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Sarah Burgard: Remembrance of things past? Measuring life course exposures as determinants of health
April 21 @ 12:00 pm - 1:00 pm
On April 21, 2022, Sarah Burgard will present “Remembrance of things past? Measuring life course exposures as determinants of health” as part of the Carolina Population Center’s 2022-2023 Interdisciplinary Research Seminar Series.
Bio: I am a professor of Sociology and by courtesy, of Epidemiology and Public Policy. I am also a Research Professor in the Population Studies Center and Research Affiliate in the Survey Research Center, both at the Institute for Social Research, and am the incoming director of the Population Studies Center. I have a publication record in social and health science journals in the areas of the life course determinants of health and wellbeing in later life and related health disparities, and have received funding for my research and for data collection in these areas from NIH and private foundations. I am currently an affiliate and Advisory Panel member for the Michigan Center for the Demography of Aging (MICDA), a Technical Review Committee member of the National Longitudinal Studies program of the Bureau of Labor Statistics, a former member on the Population Association Board of Directors. I also led implementation of the Institute for Social Research Strategic plan for Diversity, Equity and Inclusion for three years.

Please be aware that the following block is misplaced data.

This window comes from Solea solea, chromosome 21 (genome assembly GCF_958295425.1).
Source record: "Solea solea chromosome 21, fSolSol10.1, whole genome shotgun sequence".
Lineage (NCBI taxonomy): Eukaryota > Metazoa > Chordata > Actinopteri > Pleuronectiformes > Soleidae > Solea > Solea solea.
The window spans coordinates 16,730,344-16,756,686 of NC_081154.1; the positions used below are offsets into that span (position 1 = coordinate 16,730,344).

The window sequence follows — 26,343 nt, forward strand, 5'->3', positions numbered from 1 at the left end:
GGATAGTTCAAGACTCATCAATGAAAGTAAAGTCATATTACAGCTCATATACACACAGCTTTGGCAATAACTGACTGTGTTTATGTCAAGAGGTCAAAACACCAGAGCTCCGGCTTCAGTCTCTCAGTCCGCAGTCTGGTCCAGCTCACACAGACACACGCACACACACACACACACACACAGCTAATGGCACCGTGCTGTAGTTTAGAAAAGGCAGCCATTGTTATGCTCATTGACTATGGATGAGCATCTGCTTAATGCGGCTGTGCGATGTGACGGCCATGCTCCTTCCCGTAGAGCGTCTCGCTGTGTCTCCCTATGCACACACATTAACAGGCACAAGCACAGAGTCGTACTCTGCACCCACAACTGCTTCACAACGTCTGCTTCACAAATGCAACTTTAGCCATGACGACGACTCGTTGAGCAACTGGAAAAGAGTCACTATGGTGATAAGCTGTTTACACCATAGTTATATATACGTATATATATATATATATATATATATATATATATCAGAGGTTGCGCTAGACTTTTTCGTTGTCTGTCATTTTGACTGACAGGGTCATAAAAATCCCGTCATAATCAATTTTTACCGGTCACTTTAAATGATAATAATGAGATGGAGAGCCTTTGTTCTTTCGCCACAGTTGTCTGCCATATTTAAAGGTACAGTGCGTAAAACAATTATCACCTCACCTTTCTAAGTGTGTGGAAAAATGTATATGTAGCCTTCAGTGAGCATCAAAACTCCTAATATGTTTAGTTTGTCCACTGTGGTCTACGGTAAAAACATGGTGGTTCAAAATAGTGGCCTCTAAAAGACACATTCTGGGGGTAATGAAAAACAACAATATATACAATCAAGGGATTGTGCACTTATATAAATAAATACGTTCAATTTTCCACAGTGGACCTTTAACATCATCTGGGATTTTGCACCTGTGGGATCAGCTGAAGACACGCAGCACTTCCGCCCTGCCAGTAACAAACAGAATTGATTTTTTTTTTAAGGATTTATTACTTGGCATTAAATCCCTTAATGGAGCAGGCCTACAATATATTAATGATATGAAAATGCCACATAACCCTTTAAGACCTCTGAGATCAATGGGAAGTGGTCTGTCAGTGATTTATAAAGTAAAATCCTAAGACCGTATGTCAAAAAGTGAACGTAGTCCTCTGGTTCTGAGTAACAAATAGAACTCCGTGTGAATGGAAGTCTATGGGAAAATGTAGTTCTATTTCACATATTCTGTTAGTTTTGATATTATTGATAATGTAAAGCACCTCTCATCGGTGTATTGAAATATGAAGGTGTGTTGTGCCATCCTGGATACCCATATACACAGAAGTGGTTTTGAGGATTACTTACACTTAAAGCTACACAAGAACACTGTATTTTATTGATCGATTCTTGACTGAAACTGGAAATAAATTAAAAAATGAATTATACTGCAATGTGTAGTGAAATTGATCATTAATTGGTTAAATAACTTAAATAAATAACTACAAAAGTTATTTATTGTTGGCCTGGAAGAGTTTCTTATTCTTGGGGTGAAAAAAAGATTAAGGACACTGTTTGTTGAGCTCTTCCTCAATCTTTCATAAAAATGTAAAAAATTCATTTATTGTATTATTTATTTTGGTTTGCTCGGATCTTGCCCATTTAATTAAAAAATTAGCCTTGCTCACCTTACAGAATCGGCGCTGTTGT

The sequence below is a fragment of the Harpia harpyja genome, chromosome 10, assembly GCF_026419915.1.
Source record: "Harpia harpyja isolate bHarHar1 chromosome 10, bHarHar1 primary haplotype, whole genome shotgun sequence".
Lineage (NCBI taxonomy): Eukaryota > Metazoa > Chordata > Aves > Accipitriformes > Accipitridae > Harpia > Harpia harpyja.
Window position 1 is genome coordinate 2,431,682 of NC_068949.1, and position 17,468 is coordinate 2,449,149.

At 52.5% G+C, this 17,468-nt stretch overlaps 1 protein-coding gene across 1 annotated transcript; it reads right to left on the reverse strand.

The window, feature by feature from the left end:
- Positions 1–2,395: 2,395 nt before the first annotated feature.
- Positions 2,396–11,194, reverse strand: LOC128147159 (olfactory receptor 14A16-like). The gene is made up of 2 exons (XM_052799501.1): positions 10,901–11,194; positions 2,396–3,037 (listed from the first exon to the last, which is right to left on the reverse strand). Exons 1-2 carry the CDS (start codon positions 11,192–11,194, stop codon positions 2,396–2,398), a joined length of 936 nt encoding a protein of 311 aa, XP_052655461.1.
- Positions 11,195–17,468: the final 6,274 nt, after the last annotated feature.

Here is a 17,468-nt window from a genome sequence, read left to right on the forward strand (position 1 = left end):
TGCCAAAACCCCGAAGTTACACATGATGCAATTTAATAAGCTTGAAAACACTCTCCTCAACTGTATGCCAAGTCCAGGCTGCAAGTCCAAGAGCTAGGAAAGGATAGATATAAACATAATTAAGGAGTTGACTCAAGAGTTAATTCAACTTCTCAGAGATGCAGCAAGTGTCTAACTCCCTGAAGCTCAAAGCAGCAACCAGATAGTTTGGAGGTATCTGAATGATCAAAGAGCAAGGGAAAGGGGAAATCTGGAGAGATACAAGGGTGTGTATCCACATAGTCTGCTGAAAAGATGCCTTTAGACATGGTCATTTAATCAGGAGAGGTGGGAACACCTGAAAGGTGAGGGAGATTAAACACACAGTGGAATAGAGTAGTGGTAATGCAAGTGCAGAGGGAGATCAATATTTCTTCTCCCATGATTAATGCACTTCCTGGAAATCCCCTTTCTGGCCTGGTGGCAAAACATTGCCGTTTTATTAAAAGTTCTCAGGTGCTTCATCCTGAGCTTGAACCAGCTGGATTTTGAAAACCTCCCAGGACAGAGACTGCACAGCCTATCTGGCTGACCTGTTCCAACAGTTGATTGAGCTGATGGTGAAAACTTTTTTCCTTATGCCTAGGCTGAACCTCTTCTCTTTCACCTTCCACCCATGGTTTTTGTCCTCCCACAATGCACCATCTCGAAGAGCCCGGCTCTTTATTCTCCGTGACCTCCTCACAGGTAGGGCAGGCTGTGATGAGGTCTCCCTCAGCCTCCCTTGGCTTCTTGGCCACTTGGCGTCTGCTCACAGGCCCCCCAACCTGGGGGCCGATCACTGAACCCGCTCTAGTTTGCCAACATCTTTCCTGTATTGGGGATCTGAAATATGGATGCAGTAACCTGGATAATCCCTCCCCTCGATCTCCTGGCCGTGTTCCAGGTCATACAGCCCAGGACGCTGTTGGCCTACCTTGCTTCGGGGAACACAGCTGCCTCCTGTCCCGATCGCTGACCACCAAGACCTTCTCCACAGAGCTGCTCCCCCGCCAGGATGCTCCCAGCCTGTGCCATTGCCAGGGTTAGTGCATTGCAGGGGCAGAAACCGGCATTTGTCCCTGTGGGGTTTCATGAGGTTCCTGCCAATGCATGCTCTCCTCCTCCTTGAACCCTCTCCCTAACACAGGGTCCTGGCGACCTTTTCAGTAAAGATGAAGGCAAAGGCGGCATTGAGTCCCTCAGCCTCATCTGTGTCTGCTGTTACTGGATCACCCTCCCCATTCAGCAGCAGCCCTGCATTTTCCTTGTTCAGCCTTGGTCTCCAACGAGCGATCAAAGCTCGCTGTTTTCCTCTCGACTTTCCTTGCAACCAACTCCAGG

I conduct research on the social stratification of aging and health with population-based survey data, and have published extensively on the social factors underlying health disparities by socioeconomic status, gender, and race/ethnicity across the life course. I have focused particularly on the links between employment and health in later life, including mental health, chronic disease and overall health status, and health behaviors. Some of my recent research and funding has centered on understanding these questions in the context of economic recessions, which disrupt career, economic, and health paths for many adults, but especially for socioeconomically-marginalized groups. I am PI of the 2020 Americans’ Changing Lives Study ACLLIFE wave, which will collect full retrospective life histories including extensive information about life events from a cohort now in their late 50s, and a PI of the Michigan Recession and Recovery Study, a panel survey of adults in Southeast Michigan that has been tracking the life events and mental health of these individuals in the wake of the Great Recession of 2007-2009. Using these data, I have published on the influences of job loss, financial shocks, debt, housing instability, and material hardship, with a focus on creating life course measures of cumulative disadvantage for which retrospective or prospective life history data are essential.